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Movement as a generator for transient architecture : towards a design of a transport interchange in South Durban.

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The theories of liminality, urban mobility, critical geography and spatialized critical theory are analyzed through a phenomenological enquiry attempting to understand the way people perceive place as they move and transform through space and time. The concept of using movement as in informer for design has not been adequately employed in contemporary society, resulting in movement through spaces not being sustainable. Therefore, the infrastructure facilitating this movement does not respond in a dynamic and flexible way, resulting in harsh boundaries, discontinued urban node patterns and, most imperative to the discussion, marginalization on a global scale. Isipingo is one of many marginalized communities in South Africa, also considered a third space of resistance. Development, however, is focused on efficiency of freight transportation rather than enhancing the vibrancy and dynamics of multifarious networks that have had the opportunity to develop organically and spontaneously, forming a ‘melting pot of cultures,’ (Makhathini, 2011). These imperative survival networks can be enhanced through infrastructure which allows for choice, giving people the freedom to transform through space and time. Transient architecture, informed by movement and connections between people, can then adapt as these motions change over time, accepting a multiplicity of cultures and dynamics in a space simultaneously.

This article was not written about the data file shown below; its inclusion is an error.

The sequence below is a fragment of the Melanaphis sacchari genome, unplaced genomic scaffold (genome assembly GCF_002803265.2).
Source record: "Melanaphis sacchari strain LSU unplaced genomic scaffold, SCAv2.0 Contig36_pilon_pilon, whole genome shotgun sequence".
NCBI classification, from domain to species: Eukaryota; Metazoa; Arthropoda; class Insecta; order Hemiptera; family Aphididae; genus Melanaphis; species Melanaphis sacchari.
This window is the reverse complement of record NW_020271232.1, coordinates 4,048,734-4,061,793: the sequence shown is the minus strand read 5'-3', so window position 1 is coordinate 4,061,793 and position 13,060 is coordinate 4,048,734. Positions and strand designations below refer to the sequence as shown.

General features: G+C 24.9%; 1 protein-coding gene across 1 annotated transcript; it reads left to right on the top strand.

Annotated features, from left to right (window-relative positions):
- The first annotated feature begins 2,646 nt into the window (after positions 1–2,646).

Master of Architecture. University of KwaZulu-Natal, Durban 2016.